The moment we realized it wasn’t gonna be your average boat museum was when we saw they had an USSR submarine on the guide map.

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The best part was wandering around inside, where you could see how giant their missiles were.11113725_10205854054904314_2096309917352862767_o

And how claustrophobic-feeling the whole place was.
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Peter and I both agreed that the working periscope was the neatest part of the submarine.11169747_10205854055384326_4478064034377368015_oThe second coolest part (trailing close to the sub) was the Star of India.

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The ship has lived a plethora of lives. Starting as a spice trading vessel, moving on to sailing immigrants from Great Britain to New Zealand, shipping logs in Alaska, and then finally ending up here.11350444_10205854053784286_5066209630102428459_nWe were two of the few visitors they had that day, so we had free reign on the deck and below to explore.

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Below deck was equally as beautiful and informative as above. They had charts and drawings explaining the Star of India’s various jobs, different classifications of sailing ships, and even mannequins placed in the tiny cabins to show what room was like for those immigrating.If you’re ever in San Diego, please visit the Maritime Museum. It’s wonderful way to spend the afternoon.We spent the rest of the day lazily exploring the sea side and Little Italy (right behind our hotel). For dinner we didn’t want to walk far, and didn’t mind eating something super casual. So we walked down the block to a little Mexican fast food place, Los Panchitos. They had a veggie burrito that I easily made vegan by removing the cheese and sour cream. It was a super soft giant flour tortilla stuffed full of refried beans, rice, salsa, lettuce, tomatoes, and guacamole. Peter got the same, just without removing the dairy. It was really good and filling for just $5 and the staff was happy to accommodate to menu modifications.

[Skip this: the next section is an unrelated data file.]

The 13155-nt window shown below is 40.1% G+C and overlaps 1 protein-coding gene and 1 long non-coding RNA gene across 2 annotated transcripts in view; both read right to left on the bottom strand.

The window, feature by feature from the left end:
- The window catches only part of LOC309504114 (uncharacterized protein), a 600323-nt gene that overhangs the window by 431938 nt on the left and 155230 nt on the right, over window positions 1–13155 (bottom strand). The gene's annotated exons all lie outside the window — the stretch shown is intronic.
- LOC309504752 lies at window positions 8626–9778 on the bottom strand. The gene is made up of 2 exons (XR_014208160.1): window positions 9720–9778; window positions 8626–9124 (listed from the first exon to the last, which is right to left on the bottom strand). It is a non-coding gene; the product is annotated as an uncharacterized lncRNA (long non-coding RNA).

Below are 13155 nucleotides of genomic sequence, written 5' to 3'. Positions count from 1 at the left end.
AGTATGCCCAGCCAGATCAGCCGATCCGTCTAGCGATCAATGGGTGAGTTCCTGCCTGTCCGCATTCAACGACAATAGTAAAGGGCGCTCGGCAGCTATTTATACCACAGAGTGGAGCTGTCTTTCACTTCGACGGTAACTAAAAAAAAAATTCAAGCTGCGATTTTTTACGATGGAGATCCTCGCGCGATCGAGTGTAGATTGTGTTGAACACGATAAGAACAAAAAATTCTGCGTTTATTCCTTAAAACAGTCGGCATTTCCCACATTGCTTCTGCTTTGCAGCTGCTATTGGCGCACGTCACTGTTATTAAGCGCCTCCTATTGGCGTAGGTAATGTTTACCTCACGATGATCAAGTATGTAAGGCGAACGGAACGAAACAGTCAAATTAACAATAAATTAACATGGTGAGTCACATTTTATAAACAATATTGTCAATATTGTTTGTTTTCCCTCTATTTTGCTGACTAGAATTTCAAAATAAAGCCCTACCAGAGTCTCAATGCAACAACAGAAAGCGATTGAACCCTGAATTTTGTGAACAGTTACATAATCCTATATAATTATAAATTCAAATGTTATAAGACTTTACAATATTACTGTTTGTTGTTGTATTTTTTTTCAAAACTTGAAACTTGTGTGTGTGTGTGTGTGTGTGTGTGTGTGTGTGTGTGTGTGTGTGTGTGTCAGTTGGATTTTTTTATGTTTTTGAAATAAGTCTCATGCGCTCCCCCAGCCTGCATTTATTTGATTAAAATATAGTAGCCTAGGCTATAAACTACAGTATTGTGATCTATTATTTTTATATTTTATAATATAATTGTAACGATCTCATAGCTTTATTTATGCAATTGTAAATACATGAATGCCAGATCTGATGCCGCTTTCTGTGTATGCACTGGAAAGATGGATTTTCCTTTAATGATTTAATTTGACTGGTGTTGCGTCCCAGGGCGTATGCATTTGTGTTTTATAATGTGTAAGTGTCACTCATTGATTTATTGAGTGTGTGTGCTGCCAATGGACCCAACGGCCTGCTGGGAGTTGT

The second day in San Diego we took the Old Town Trolley Tour to see the various major tourist attractions in town. We started by visiting the USS Midway Museum.One could easily spend the entire day exploring the Midway. We spent a solid 2.5 hours and had a great time. Inside we met a WWII veteran and he and Peter discussed the difference in the plane he flew back then versus the newer version.

They also had an awesome (though slightly nauseating) flight simulator where one person controlled the gun and the other flew the plane. Peter was pilot and we were upside down the majority of the time.
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On the upper deck was a huge collection of aircrafts. Some were for viewing (most had a sign telling their use/back story) but others allowed you to go inside and look around. 11026043_10205854060064443_9110357325304986009_o

The upper deck and inside had a large amount of mannequins doing everything from directing landing planes to serving up meals in the kitchen.
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Definitely the most wicked looking aircraft on deck.

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After the Midway we hopped on the Trolley and had a great time being toured through parts of San Diego we never would have gone to otherwise. We got off at Balboa Park and headed for the Museum of Man, which explores one of my favorite topics, anthropology.

The place was surprisingly small, but filled to the brim with folklore about monsters, carved Mayan and Egyptian stones, and more. We had a good time looking through it, and it was a beautiful building inside and out.